In the presence of young children you hear some interesting stories. I worked in preschool classrooms for a number of years as an assistant and then as the lead teacher. It wasn’t unusual to learn from the little angels what happened at home the previous evening, some of which was best not repeated.

Most often, I informed parents of what their child told me. I felt they should be aware of what little eyes saw, how it was understood, and that I knew. I also assured them that I realized the story was taken out of context and interpreted by a preschooler.

I keep this in mind when interviewing and speaking with adults as well. We can’t help but taint the information we pass on due to our own personal viewpoints, experiences, prejudices, and knowledge. We make judgments and assumptions before we know all the facts. How often do you hear people comment on the actions of celebrities as if they know the whole story from the snippet presented on the news?

The “truth” is often buried in the midst of random comments, observations, and rumors. The saying made famous by Edgar Allen Poe, “Believe only half of what you see and nothing that you hear,” reminds us to take lightly what is offered as fact. Even when an entire community speaks something as truth, it is not necessarily so.

Early in my journalism career a respected editor encouraged me to use credible sources and real voices in telling a story. I continue this practice when verifying facts even for these short blog postings. For example, in some of the past posts written on medical topics I searched sources such as the American Medical Association, Mayo Clinic, American Pediatrics, and Alzheimer’s Association for information. I also look for “experts” in the field, people with first-hand experience.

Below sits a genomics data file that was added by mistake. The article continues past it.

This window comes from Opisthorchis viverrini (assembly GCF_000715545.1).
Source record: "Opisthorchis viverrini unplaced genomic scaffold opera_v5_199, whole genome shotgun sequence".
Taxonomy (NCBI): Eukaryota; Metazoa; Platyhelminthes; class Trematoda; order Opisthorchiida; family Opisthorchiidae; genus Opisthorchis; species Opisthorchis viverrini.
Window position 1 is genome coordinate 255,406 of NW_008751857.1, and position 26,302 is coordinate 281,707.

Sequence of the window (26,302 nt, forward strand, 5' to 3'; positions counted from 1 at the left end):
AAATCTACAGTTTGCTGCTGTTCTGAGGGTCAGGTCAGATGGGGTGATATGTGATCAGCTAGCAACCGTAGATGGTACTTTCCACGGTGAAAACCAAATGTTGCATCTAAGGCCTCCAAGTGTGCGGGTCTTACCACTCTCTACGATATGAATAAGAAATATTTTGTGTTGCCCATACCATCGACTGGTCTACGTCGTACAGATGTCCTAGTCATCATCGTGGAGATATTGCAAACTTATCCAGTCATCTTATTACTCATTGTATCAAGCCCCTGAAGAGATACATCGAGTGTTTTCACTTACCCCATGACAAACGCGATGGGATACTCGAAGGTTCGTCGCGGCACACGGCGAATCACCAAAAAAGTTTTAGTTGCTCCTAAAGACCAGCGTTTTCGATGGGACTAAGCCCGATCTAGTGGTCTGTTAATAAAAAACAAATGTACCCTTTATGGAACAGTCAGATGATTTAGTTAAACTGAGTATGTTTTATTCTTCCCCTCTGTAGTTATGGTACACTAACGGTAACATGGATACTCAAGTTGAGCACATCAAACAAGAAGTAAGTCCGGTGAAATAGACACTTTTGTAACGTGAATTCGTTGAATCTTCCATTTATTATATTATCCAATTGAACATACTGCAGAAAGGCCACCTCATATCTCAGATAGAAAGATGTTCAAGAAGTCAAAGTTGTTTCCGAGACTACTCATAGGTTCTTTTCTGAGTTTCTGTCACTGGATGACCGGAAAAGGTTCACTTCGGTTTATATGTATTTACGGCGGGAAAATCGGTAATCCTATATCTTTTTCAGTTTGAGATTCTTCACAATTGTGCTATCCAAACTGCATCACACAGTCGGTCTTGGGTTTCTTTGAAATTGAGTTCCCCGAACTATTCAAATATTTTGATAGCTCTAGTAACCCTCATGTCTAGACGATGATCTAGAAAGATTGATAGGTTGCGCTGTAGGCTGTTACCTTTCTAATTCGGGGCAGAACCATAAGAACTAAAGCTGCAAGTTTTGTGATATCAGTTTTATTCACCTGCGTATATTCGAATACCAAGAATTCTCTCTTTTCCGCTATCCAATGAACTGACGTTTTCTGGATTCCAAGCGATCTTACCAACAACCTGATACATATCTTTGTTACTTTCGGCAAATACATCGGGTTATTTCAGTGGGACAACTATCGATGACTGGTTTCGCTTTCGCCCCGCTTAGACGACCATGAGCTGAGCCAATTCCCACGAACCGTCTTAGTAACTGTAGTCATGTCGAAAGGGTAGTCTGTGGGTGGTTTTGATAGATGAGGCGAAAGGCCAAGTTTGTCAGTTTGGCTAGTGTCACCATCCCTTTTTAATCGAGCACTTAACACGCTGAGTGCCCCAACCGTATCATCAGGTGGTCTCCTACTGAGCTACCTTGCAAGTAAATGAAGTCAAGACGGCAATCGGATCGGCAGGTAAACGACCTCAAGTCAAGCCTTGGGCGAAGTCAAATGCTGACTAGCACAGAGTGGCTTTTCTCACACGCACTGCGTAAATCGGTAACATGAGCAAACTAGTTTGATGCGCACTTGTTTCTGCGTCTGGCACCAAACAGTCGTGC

And whether interviewing sources for an in-depth piece or casually chatting with an individual, I consider the person’s credibility. Are they stable individuals really in a position to know what they are talking about? Are they so close to someone or something that they do not recognize potential problems or flaws? Are they jealous or envious of the person we are speaking about?

Determining the absolute truth may be impossible, but if it is important for us to know, we have to verify the facts to our best ability, assess the credibility of our sources, and make our best unbiased judgment. Anything other than that is pointless.

©2014, Mary K. Doyle

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